Friday, 22 December 2017

Shakespeare, the Pope and the Way to the ''See'': Lost in Translation in Croatia

A wise man once said that a different language is a different vision of life. He couldn't have been more right...

Wednesday, 11 October 2017

Four Magical Words and the Alphabet: UK Language Imbecile’s Continuing Croatian Catastrophe

The difficulties of the Croatian language strike again...

Photo credit The Word Point

Fresh from my baptism of fire first ever Croatian lesson last Monday, I was lucky enough to visit Rovinj over the weekend.

I had been in this neck of the woods once before to attend a festival at the amphitheatre in Pula, but as you can imagine, I don't remember much about it. Rovinj is a beautiful little town with winding, medieval streets, an abundance of charming art galleries and seafood eateries galore. I felt this was the perfect opportunity to practice some of my new-found language skills – particularly with regard to ordering food.

''Izvolite'' grumbles the bakery shop assistant, with the sort of casual half-smile you would expect from someone who has served yet another tourist a burek.

“IZVOLITE!” I blurted out with instant regret as I receive a swift dig to the ribs from my partner and wish the ground to swallow me up. This is not how you respond to such a question. In English it appears rather silly:

Assistant: ''How may I help you?''

Me: ''How may I help YOU?''

This could have gone on for some time. It’s not necessarily a difficulty in languages though – however hilarious the assistant might have thought my futile efforts as I turned an alarming shade of beetroot. Exactly the same thing happens when someone wishes you a “happy birthday”. How many of you have beamingly replied with “happy birthday to you too”?! It really is terribly embarrassing, and yet our brains are conditioned to do so. I blame Christmas.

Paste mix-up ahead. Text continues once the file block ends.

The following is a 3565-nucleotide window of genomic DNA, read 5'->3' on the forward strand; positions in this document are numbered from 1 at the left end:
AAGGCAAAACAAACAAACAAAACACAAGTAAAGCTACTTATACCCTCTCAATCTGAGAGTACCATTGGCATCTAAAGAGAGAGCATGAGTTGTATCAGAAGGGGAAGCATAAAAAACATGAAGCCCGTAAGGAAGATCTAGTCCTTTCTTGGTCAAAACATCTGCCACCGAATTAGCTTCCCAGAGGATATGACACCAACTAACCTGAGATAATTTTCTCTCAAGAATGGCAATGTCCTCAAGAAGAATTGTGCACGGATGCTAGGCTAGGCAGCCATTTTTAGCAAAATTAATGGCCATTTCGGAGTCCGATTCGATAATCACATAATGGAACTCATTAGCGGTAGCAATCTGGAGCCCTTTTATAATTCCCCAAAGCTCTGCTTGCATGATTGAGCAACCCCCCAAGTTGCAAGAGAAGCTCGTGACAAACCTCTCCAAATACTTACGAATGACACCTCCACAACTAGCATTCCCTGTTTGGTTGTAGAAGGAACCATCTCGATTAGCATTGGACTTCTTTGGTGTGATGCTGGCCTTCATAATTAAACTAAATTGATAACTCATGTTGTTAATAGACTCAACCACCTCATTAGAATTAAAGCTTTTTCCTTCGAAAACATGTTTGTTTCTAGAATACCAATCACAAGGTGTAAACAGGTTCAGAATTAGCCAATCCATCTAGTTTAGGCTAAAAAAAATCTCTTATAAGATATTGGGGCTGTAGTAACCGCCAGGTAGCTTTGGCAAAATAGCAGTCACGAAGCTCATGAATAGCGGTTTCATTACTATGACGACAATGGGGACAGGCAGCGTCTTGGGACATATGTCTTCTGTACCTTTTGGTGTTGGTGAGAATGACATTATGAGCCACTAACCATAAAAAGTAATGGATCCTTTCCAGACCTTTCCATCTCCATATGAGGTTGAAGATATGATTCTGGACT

Of course, the correct response should have been to tell her that I would indeed like one breakfast burek and that will be all. I should clarify here that breakfast burek is just a normal burek but I like to eat them for breakfast. Anyway, after I’ve completely fuddled my opening discourse, everything goes totally out the window.

“Errrrr…I'll have one of those please'' I sheepishly half-mumble, stabbing a finger in the direction of the meat variety behind the counter glass. Self-assessing my performance as I exit the store, I realise there
wasn't a Croatian word in there at all. Progress has not been made.

I’m obviously not even close to using anything I’ve “learned” in the classroom just yet, as my brain tends to shut down, panic and fall at the first hurdle. It’s hardwired to be terrified of failure, and is thus reluctant to make any attempt whatsoever. Such inability to remember even the most basic of foreign language phrases reminds me of a time I met a rather beautiful French girl in a hostel in Bulgaria.

Wanting to impress, I spent the whole day on google translate attempting to learn how to say “I think you’re beautiful” in French. “Je pense que tu es belle, Je pense que tu es belle, Je pense que tu es belle, Je pense que tu es belle, Je pense que tu es belle'' all day long repeating the phrase, trying desperately to commit it to memory before the evening’s festivities would surely offer me a chance to strike.

When the opportune moment came and she stood patiently awaiting what I'd built up to tell her, I managed to cluelessly stammer ''Je pep pa pee pea pee pa” before yelling ''I THINK YOU'RE VERY BEAUTIFUL'' and running away. Whole. Day. Wasted.

This week, in my continued torture session, we revised our basic numbers and learned how to count up to 199. I used the term “learned” extremely loosely. You’ll find this is a regular occurrence.

However, counting appears to be pretty straightforward, as you "simply" break down the tens, and sort of cobble it all together. To say 27 for example, you say the 2, plus the 10 and then the 7. Dva deset sedam. Perhaps the most useful knowledge gained so far, as now I can say the number of the apartment I live in when I stumble out of a bar at four in the morning. Except by that point, my head will be mush and I'll just shout ''twenty-seven'' at the cab driver while making aggressive charades gestures with my fingers.